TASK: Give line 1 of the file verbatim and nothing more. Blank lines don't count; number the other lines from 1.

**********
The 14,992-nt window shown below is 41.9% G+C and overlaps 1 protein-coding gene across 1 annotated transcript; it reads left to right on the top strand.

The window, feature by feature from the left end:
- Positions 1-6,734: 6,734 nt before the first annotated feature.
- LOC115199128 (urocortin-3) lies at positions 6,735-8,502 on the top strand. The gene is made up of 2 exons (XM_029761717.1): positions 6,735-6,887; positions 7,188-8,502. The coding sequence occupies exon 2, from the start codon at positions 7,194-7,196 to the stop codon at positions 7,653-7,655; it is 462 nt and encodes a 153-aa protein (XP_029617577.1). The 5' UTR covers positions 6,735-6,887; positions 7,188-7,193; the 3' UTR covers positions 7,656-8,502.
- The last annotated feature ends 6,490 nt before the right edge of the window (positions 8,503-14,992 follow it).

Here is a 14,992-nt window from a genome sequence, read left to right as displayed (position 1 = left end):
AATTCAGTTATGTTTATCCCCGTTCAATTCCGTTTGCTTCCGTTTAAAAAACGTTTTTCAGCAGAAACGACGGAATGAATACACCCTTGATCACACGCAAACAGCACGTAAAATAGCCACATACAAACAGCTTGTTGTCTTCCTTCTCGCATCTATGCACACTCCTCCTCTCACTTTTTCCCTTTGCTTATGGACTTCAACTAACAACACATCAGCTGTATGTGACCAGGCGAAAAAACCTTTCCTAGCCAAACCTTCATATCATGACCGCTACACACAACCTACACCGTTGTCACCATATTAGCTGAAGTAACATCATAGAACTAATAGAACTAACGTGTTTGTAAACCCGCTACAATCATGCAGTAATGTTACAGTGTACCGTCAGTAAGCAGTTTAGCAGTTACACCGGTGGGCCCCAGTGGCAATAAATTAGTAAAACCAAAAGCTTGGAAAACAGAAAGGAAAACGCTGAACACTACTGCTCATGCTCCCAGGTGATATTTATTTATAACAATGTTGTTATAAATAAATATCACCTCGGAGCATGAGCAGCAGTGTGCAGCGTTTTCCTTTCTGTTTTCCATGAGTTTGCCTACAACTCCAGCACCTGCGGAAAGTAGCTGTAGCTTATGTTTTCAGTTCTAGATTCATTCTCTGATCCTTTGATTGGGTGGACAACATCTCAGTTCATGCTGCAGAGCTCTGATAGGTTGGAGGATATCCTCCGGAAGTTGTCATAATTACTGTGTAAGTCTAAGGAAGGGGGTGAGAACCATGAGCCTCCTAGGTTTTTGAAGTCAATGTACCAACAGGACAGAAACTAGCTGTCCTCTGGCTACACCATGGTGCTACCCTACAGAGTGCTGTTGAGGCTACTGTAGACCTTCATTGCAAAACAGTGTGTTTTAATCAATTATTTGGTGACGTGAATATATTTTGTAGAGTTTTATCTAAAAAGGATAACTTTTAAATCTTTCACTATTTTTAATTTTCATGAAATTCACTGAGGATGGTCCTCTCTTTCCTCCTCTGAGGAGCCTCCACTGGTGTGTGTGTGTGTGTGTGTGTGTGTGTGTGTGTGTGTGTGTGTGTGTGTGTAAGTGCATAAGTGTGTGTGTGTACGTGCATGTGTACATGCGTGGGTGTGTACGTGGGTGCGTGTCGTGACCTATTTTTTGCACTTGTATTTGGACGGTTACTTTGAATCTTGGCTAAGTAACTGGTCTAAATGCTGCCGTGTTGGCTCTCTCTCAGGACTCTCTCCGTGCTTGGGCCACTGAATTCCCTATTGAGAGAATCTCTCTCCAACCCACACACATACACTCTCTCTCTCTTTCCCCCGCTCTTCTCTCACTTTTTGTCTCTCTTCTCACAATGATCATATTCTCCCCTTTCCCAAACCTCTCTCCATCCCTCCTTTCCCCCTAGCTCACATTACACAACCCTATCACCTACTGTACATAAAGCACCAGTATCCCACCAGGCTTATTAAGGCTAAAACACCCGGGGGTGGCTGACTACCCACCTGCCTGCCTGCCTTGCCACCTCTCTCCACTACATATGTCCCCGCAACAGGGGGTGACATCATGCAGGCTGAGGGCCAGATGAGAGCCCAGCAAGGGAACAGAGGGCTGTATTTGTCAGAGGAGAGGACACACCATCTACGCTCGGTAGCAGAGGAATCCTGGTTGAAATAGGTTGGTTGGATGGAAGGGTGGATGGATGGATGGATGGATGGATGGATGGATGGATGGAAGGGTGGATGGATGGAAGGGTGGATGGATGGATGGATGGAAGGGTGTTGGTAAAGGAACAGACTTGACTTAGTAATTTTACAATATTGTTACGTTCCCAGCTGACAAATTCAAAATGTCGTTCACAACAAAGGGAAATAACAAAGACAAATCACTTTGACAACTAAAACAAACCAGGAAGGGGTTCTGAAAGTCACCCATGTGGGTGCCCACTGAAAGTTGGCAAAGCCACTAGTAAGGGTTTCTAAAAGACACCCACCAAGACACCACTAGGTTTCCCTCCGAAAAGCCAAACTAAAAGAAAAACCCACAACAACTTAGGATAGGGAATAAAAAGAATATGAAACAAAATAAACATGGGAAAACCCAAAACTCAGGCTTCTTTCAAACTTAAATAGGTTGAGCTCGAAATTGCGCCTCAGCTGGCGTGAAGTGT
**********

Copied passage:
The 14,992-nt window shown below is 41.9% G+C and overlaps 1 protein-coding gene across 1 annotated transcript; it reads left to right on the top strand.